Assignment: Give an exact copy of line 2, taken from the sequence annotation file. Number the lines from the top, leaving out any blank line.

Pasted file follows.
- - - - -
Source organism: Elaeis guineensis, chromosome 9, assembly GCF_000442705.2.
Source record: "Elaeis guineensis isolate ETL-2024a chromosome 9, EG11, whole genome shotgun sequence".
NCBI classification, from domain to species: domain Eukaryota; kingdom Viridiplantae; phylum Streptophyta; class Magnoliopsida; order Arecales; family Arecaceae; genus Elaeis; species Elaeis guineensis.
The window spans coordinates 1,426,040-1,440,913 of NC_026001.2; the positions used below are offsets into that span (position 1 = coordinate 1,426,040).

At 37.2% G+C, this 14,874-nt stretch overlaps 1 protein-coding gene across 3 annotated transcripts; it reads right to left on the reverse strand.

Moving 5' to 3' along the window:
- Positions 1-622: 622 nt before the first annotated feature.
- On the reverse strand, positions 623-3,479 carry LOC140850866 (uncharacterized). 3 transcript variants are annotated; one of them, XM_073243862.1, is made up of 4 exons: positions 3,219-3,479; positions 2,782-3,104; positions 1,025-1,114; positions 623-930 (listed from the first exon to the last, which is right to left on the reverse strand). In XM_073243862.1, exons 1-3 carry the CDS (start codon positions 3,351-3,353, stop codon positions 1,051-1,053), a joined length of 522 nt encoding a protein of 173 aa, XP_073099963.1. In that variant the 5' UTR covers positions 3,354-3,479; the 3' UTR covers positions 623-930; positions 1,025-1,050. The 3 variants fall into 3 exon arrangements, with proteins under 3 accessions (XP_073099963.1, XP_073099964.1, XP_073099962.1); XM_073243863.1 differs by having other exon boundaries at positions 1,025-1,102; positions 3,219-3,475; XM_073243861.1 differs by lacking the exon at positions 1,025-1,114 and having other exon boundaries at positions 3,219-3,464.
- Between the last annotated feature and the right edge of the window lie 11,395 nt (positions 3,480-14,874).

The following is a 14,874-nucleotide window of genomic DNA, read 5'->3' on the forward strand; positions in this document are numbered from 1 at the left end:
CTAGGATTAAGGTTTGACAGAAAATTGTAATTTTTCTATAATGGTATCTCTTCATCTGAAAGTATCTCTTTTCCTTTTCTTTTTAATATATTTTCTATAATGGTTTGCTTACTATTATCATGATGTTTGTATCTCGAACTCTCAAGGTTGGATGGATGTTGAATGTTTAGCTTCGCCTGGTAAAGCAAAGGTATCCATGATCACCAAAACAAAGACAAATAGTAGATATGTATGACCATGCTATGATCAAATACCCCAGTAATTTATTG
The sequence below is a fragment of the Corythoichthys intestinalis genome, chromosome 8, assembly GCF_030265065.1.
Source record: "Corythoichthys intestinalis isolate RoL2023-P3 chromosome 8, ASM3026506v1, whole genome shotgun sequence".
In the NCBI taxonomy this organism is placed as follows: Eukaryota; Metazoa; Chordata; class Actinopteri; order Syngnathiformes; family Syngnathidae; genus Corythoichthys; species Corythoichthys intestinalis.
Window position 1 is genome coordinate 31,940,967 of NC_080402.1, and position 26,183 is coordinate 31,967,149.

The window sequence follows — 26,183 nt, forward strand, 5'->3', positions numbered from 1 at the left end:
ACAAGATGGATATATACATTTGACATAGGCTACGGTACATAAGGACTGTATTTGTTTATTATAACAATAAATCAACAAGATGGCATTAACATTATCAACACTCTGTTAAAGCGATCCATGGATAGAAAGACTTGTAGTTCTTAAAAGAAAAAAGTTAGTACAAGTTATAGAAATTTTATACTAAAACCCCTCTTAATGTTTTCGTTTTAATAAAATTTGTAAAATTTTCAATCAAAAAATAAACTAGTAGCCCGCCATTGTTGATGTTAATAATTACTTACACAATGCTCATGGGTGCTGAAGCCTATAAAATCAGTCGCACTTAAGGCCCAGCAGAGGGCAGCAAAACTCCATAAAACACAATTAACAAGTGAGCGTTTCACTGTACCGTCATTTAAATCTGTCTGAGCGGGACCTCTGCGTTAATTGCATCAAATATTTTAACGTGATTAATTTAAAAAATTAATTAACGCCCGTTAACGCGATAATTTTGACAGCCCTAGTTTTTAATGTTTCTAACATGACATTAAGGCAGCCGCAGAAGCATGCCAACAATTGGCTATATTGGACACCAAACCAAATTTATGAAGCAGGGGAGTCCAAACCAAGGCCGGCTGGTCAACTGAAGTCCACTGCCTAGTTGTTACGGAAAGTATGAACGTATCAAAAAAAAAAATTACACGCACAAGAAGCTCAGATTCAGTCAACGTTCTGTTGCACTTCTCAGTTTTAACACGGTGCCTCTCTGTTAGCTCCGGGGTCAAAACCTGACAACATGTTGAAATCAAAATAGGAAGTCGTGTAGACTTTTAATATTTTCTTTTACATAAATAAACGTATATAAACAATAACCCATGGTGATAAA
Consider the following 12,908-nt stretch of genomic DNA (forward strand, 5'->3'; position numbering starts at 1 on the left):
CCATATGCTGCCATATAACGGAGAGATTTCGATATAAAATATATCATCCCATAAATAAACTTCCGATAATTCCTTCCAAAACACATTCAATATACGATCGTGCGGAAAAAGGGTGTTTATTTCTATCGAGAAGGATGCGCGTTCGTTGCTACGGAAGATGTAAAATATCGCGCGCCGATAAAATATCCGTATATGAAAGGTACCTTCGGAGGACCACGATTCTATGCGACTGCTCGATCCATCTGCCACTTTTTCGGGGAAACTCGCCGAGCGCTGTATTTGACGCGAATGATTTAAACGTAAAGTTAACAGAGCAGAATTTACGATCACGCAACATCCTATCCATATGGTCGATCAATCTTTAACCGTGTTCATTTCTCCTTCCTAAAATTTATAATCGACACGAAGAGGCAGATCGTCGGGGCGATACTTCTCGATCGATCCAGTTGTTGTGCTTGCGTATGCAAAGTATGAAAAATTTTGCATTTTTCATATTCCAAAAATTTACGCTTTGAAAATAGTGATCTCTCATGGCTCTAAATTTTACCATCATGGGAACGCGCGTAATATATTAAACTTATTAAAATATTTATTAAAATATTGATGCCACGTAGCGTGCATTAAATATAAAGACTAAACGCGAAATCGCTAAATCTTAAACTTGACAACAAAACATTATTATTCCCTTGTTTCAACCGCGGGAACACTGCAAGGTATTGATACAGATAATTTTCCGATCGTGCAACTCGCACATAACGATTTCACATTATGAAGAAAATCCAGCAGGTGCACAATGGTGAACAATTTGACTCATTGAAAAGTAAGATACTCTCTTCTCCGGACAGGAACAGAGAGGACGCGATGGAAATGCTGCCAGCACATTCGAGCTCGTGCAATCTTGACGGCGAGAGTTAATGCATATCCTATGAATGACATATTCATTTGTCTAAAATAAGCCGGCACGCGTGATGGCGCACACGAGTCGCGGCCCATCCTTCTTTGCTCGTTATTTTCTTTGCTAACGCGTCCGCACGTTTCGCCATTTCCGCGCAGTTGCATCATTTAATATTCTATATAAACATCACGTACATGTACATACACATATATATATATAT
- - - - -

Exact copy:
Source record: "Elaeis guineensis isolate ETL-2024a chromosome 9, EG11, whole genome shotgun sequence".